The court in Jeff-Ray held that the trial court erred in not dismissing the complaint for failure to state a cause of action because it relied upon an assignment which was not in existence at the time the complaint was filed. The court cited rule 1.130, which requires a plaintiff to attach to the complaint all documents upon which the action is based. Id.
In Jeff-Ray, there was no mention in the opinion as to whether, although the assignment was executed after the complaint was filed, equitable transfer of the mortgage occurred prior. This situation was addressed in Johns v. Gillian, 134 Fla. 575, 184 So. 140, 143 (1938). In Johns, a homeowner purchased building materials from a lumber company in 1923 and gave, in exchange for the debt, the promissory note and mortgage on her home. Id. at 141. The homeowner thereafter died. In 1927, the lumber company fell on hard times and received an advance of money from Gillian. In exchange, the company delivered to Gillian a number of securities, among which was the homeowner's note and mortgage. No assignment of the mortgage was executed. Id.
In 1937, Gillian began foreclosure proceedings in the name of the company against the homeowner's surviving husband and heirs. After suit was initiated, the company executed an assignment purporting to assign the note and mortgage to Gillian and Gillian was substituted as the plaintiff. Id. The assignment was found to have been defectively executed because the corporate seal was not used; the court nevertheless held that equitable interest in the property had passed to Gillian, based on the following reasoning:
However, it has frequently been held that a mortgage is but an incident to the debt, the payment of which it secures, and its ownership follows the assignment of the debt. If the note or other debt secured by a mortgage be transferred without any formal assignment of the mortgage, or even a delivery of it, the mortgage in equity passes as an incident to the debt, unless there be some plain and clear agreement to the contrary, if that be the intention of the parties.
Although the assignment of the mortgage from Everglade Lumber Company to Gillian was defectively executed, it may be taken as evidence to show that the company had, before the commencement of the suit, sold and transferred to Gillian its entire interest in the note and mortgage. A mere delivery of a note and mortgage, with intention to pass the title, upon a proper consideration, will vest the equitable interest in the person to whom it is so delivered.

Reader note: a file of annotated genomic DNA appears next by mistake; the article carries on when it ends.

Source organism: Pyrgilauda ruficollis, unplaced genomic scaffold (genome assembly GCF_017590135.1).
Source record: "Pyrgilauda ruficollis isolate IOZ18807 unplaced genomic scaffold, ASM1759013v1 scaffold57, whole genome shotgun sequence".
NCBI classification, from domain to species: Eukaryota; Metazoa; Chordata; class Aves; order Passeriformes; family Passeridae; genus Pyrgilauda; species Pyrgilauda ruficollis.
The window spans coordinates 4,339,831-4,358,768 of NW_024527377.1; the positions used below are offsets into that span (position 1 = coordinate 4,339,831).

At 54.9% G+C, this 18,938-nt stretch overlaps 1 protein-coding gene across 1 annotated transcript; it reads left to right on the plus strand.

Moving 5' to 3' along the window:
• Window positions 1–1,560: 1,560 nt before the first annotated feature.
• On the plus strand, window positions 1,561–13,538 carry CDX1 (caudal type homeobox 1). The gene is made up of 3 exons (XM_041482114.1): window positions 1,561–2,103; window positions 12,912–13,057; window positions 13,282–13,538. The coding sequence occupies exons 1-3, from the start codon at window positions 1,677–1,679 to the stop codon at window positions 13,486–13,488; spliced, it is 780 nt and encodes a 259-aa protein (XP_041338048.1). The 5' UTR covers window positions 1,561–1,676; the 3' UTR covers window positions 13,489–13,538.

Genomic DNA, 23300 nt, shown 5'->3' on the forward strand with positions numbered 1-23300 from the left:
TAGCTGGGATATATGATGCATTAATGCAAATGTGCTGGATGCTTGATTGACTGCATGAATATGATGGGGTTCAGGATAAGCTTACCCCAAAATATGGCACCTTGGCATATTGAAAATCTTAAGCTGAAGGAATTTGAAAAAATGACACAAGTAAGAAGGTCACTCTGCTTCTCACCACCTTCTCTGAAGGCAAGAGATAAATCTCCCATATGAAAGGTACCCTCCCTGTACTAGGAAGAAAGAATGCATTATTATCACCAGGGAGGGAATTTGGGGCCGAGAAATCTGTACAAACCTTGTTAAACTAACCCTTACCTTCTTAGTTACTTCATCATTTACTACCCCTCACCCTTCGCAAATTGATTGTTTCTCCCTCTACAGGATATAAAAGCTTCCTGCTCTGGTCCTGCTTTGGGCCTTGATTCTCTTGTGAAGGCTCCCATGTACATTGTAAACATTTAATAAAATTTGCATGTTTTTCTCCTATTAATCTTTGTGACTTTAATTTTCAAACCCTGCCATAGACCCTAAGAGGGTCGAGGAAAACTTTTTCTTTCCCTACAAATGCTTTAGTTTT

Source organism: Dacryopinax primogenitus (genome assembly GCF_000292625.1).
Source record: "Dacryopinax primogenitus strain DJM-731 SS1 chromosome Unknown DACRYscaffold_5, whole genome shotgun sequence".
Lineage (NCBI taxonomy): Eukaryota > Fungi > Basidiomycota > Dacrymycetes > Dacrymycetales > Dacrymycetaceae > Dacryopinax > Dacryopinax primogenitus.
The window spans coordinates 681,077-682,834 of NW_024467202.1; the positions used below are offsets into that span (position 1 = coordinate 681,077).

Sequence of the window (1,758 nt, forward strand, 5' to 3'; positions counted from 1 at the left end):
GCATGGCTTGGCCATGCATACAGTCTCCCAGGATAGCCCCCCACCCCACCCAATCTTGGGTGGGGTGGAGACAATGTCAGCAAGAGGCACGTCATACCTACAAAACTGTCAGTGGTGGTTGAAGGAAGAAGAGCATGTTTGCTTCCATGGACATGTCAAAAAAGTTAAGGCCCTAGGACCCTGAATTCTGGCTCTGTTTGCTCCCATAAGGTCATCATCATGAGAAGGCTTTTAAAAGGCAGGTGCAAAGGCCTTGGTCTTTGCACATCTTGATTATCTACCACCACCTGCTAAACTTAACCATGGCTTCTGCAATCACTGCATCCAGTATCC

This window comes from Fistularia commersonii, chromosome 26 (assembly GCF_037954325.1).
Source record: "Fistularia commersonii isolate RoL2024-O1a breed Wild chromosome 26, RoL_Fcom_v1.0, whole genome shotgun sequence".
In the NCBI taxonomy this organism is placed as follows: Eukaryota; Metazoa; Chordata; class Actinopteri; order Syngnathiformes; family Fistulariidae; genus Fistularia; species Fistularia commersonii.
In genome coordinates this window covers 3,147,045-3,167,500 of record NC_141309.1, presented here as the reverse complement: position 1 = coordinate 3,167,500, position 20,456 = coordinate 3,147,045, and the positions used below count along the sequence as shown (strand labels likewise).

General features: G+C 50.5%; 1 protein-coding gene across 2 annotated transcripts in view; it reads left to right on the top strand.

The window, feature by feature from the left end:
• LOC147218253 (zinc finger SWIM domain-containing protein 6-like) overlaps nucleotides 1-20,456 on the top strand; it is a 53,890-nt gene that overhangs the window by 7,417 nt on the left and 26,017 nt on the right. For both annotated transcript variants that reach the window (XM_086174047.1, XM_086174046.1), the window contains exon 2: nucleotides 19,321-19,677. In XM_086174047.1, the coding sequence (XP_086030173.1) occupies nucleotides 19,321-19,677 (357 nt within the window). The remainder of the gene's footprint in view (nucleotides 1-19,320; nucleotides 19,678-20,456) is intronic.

Any form of assignment of a mortgage, which transfers the real and beneficial interest in the securities unconditionally to the assignee, will entitle him to maintain an action for foreclosure. Or if there had been no written assignment, Gillian would be entitled to foreclose in equity upon proof of his purchase of the debt.
Id. at 143-44 (citations omitted).
The analysis applied in Johns is applicable to this case; therefore, the dismissal was error. Here, the assignment indicates that on November 25, 2002, Fremont physically transferred the mortgage to WM Specialty, even though the assignment was not actually executed until January 3, 2003. At a minimum, as WM Specialty suggests, the court should have upheld the complaint because it stated a cause of action, but considered the issue of WM Specialty's interest on a motion for summary judgment. An evidentiary hearing would have been the appropriate forum to resolve the conflict which was apparent on the face of the assignment, i.e., whether WM Specialty acquired interest in the mortgage prior to the filing of the complaint.
Accordingly, we reverse the order of dismissal and remand for further proceedings. Appellant has failed to demonstrate error with respect to the order vacating default.
AFFIRMED in part, REVERSED in part, and REMANDED.
1. In the order on the motion to compel, the trial court indicated that WM Specialty could refile a separate action since the order vacating default and dismissing the complaint did not provide the opportunity for WM Specialty to amend the complaint.
GUNTHER and TAYLOR, JJ., concur.